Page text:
Palm's new book is Riverine: A Memoir from Anywhere but Here, recipient of the 2014 Graywolf Press Nonfiction Prize.
Recently I asked the author about what she was reading. Her reply:
I’m usually reading a few books at once: one purely for pleasure, one that informs my writing in some way, and one that’s been personally recommended to me.Visit Angela Palm's website.
I just finished How to Start a Fire and Why by Jesse Ball. I bought this book because I’d read an article about Jesse Ball that painted him as unconventional, unpredictable. My impression of him is that he is one of those mad genius types who might give an off the cuff, potentially off putting answer in an interview. I liked that authenticity, the way it disrupts the expected course of literary publicity a little bit. Literature needs more punk. This book has it. It’s about a teenage anarchist whose father has died, leaving behind only his Zippo lighter. The precocious, if somewhat misguided, girl is shuffled to an impoverished aunt’s house and to an alternative school after being expelled for stabbing a boy with a pencil who threatens her last tie to her father—the lighter. The lighter and her attraction to fire gains her entry into what she believes may be an arson club. Written as a series of journal entries, we watch the girl’s fleeting opportunities to reroute her life slip away.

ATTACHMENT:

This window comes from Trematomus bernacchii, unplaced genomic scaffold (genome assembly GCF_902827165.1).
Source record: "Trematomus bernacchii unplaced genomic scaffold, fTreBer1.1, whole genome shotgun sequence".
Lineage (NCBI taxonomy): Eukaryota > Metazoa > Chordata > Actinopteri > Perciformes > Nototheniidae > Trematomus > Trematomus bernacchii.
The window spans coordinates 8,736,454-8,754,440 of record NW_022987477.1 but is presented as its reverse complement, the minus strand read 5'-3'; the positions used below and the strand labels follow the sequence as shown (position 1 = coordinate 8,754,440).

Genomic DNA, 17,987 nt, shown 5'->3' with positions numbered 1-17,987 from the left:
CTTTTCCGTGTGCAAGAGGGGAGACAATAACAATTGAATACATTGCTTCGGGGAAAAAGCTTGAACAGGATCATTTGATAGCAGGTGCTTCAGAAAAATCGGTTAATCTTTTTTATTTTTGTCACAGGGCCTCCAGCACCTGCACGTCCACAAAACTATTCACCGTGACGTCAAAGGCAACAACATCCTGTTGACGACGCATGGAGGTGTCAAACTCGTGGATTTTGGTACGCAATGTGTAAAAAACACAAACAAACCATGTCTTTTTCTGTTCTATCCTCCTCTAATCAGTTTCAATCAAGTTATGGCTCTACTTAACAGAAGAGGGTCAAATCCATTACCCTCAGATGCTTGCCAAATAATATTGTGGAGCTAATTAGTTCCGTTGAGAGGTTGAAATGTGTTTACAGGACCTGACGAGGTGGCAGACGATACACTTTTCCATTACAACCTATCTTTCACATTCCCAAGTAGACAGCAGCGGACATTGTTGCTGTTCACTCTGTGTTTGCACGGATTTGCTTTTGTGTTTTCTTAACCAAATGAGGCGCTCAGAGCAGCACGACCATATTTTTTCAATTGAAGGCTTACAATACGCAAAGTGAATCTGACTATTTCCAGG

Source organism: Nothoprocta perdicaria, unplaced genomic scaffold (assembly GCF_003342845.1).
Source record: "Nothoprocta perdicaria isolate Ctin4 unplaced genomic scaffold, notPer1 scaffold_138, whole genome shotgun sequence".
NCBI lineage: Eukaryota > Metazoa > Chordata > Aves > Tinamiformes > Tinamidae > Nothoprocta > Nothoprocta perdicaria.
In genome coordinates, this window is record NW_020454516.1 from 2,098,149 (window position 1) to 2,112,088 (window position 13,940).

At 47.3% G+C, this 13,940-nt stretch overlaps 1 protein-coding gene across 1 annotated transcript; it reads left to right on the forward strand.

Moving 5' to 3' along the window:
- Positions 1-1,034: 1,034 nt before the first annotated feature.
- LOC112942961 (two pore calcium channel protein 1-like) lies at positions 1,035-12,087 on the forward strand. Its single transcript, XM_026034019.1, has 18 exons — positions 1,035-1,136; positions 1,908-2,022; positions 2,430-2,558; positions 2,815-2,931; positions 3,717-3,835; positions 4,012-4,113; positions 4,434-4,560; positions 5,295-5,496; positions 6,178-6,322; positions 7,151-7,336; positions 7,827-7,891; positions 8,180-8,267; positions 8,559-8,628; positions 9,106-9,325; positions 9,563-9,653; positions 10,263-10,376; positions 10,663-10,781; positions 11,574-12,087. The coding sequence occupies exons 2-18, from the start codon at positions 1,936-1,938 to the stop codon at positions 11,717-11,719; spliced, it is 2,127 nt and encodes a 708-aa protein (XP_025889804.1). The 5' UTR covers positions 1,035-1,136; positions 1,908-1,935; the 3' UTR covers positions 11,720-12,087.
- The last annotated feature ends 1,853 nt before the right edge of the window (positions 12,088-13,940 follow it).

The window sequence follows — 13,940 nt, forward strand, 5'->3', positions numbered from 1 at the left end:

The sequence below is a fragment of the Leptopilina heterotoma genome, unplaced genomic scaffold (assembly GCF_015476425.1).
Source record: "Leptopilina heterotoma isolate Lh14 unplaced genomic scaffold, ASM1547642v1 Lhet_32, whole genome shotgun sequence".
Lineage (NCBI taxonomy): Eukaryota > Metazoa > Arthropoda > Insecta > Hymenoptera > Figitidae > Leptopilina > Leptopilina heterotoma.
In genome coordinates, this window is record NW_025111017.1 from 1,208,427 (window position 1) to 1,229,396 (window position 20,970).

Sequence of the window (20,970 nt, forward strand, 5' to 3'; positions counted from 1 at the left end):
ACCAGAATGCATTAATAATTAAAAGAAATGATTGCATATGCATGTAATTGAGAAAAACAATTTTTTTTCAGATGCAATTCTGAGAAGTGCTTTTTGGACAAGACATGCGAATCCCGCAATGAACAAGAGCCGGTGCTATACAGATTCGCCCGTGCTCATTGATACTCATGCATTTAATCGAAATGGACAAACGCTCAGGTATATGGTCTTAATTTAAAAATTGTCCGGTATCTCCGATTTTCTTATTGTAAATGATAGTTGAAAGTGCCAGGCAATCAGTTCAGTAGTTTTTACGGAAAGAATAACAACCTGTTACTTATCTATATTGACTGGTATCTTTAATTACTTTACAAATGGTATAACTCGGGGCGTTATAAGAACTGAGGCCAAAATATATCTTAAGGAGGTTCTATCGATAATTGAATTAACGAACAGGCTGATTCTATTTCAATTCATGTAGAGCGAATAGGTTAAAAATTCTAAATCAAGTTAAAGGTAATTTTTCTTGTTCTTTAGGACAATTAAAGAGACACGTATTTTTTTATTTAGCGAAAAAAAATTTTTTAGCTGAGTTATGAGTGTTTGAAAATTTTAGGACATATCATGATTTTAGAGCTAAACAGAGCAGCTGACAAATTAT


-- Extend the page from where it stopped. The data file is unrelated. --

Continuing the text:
I also just finished an advance copy of Sarah Manguso’s new book, 300 Arguments. It’s tiny—just a bit bigger than my hand. It’s structured as a collage of self-contained thoughts that bite and turn where you least expect them to and gradually build into something more. Reading the arguments was soothing, meditative, thought-provoking. Little treasures and insights about life, art, self, desire, relationships. I love Manguso’s prose because it’s so completely different than mine. She can say in a sentence or two what takes me ten pages. I admire her minimalism and hope to learn something from it.
I’m halfway through Eros the Bittersweet by Anne Carson, which was recently recommended to me by David Shields. We’d been discussing a book he’s working on that is partly—I’m not sure exactly in what way—about his marriage. We got to talking about the intersections of life, art, marriage, and erotic love and he suggested I read Eros. I’m a fan of Anne Carson but had never heard of it. It details in a way that’s both lyric and academic the philosophical and literary history of romantic love. It’s structured as a progression of brief essays. As a whole, the book is esoteric, engrossing. I’ve highlighted the thing nearly to death.